BOSTON — The line drive hit Brian Johnson in the side of the head 10 days ago, and he was so grateful.

It’s all perspective.

“I think the only way to shake that off is to take one in the face before that,” Johnson said. “You take one in the face, then one in the head is not too bad.”

Johnson, 26, a left-hander who will start for the Boston Red Sox on Tuesday night in Toronto, has dealt with his share of adversity – physically and emotionally – beginning with a liner to his face in 2012.

The comebacker five years ago ended Johnson’s rookie pro season. He needed to recover from a broken nose and 16 fractures in his face, mostly around his eyes and nose.

That is why Johnson can say the shot to the side of his head on April 8, while making his first 2017 start for Triple-A Pawtucket, was “not too bad.”

Johnson left the game under his own power. He made his next scheduled start last Thursday.

“I just had to get back out there. I didn’t want anything to linger from the start before,” he said. “I felt well.”

And he looked it.

Johnson pitched 62/3 innings, giving up one run on four hits and one walk, striking out eight.

“The strike-throwing has been good, much improved,” said Red Sox Manager John Farrell. “Sharpness with the secondary stuff is there. The velocity is probably not where it was two years ago, but improved over a year ago.”

Initially, Johnson was not considered the first starting option out of Pawtucket. Major League veteran Kyle Kendrick had a much better spring training, but has struggled with the PawSox (0-2, 10.38), and his last start was Saturday.

Boston realized it needed a pitcher when starter Eduardo Rodriguez went on paternity leave after the birth of his son Sunday night. The PawSox were scheduled to fly out Monday morning to Charlotte, North Carolina. Johnson’s phone rang.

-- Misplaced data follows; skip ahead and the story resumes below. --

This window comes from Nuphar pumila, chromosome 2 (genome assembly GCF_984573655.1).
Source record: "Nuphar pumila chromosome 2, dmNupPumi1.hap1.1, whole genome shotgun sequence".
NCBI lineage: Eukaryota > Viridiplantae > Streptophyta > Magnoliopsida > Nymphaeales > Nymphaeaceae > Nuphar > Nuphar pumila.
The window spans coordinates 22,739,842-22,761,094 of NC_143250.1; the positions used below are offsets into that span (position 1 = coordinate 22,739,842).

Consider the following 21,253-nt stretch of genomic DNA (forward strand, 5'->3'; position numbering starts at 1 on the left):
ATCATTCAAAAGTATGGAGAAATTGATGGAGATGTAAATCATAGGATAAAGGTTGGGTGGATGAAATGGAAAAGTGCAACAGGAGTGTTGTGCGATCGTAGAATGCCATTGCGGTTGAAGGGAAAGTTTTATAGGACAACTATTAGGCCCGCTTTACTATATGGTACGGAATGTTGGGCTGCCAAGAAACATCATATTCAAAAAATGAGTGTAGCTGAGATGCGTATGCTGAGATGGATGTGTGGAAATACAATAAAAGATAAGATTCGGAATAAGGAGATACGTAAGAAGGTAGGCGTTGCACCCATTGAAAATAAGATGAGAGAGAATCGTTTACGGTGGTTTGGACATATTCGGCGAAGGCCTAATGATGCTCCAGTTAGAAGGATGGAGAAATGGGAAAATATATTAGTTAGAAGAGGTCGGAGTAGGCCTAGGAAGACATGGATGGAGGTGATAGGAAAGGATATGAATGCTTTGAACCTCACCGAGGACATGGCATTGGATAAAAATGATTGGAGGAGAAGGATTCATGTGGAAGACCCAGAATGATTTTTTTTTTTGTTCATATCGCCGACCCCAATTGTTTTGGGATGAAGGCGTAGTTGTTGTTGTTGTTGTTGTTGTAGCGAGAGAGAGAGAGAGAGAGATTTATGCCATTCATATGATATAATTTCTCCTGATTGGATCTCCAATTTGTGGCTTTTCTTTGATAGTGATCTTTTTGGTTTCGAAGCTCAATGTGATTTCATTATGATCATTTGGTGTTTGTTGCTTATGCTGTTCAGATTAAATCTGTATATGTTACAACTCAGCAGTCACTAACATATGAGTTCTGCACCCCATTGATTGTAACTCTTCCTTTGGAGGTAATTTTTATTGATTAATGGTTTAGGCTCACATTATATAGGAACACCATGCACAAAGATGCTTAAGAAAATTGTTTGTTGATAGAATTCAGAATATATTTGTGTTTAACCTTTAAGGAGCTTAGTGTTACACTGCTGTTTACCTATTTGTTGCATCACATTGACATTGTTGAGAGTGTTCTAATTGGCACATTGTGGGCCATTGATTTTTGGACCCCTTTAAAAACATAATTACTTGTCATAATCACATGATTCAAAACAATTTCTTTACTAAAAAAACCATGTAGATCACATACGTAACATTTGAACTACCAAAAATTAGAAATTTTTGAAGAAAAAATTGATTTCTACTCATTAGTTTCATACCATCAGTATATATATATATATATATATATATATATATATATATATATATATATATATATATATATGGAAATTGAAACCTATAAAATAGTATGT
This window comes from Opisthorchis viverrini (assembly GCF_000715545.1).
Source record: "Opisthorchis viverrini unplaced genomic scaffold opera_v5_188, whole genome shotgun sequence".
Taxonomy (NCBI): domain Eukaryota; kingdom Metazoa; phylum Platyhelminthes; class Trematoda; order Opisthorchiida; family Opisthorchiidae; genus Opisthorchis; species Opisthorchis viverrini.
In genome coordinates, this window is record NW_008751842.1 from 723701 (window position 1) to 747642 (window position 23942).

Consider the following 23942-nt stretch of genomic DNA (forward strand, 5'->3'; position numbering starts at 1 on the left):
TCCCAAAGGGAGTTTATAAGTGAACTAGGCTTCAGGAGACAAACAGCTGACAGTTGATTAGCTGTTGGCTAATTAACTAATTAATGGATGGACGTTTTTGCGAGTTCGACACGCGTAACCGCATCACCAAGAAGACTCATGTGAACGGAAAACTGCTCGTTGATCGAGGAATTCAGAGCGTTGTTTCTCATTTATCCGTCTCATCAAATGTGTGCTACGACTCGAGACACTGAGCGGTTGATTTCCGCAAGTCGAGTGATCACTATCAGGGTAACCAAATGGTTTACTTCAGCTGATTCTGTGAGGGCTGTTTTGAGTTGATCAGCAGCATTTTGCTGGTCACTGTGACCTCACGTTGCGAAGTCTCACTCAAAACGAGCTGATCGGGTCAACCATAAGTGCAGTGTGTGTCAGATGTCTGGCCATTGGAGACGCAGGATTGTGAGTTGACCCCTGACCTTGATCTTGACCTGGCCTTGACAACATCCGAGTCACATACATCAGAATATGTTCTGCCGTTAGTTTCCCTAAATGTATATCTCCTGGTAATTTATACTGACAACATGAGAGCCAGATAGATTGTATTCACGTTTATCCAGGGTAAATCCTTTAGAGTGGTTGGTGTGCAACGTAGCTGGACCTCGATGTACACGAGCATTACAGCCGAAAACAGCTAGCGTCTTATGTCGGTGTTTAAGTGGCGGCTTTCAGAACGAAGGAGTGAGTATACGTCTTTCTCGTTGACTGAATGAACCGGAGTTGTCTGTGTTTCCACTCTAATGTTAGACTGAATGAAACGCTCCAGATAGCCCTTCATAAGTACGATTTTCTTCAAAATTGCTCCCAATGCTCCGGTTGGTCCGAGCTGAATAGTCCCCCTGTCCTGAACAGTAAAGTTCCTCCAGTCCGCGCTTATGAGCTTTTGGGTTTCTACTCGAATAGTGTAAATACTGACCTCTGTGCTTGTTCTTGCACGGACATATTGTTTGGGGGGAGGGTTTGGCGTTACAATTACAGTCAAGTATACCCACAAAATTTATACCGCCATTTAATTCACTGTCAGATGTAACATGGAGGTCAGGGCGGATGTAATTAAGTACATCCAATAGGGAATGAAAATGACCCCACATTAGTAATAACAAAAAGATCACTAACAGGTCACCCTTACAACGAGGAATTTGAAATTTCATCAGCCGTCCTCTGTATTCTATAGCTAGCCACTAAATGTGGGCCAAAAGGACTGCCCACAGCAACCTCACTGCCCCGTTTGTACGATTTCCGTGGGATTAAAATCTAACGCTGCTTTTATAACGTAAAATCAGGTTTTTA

“It was nine in the morning,” Johnson said. “I was about to go to the field, to get on the bus (to the airport). Good timing.”

Johnson spoke from the Fenway clubhouse after Monday’s game. He was packing his Pawtucket gear bag, readying for the flight to Toronto. He walked into Farrell’s office, and the manager leaped to his feet with a huge grin.

Who wouldn’t be glad to see Johnson get another shot at the majors?

“He’s been through quite a bit,” Farrell said. “I’m looking forward to the opportunity with him (Tuesday).”

Johnson rebounded from that initial, violent injury in 2012. He reached Double-A Portland in 2014 (a stellar 10-2 record, 1.75 ERA) and made his major league debut in July 2015.

But after that start (four runs in 41/3 innings), Johnson was shut down for the season with nerve problems in his arm.

In the offseason, Johnson was a passenger in a car that was carjacked in Florida. He appeared to recover from that.

But early in the 2016 season, Johnson did not feel right. The arm was improved, but Johnson was battling anxiety, putting too much pressure on himself. With the Red Sox help, he took a break from May to July. He eventually came back and made his final eight starts with Pawtucket.

Coming into this season, Johnson’s spring training numbers (5.40 ERA) did not inspire confidence. Then came another line drive to the head – but away from his face.

Johnson got back up and excelled.

“It says a lot about (his) mental strength,” Farrell said. “To being hit in the head four years ago, to the recent one, I think it says a lot about the resiliency and the competitiveness that is there right now.”

Johnson is commanding his low 90s fastball, while mixing in an above-average curveball.

After Johnson made his first appearance with the Red Sox in 2015, it seemed like he would be back soon – not almost two years later.

“You definitely appreciate the call-up more because you don’t know what’s next … It took two years. It was a long path, but I’m excited to be here … I don’t even know how to express it.

“It is everything I hoped for. You’re not guaranteed to get that chance again. Now I have opportunity.

“Healthy, confident and I’ll try to make the most out of tomorrow.”

Kevin Thomas can be reached at 791-6411 or:

[email protected]

Twitter: @ClearTheBases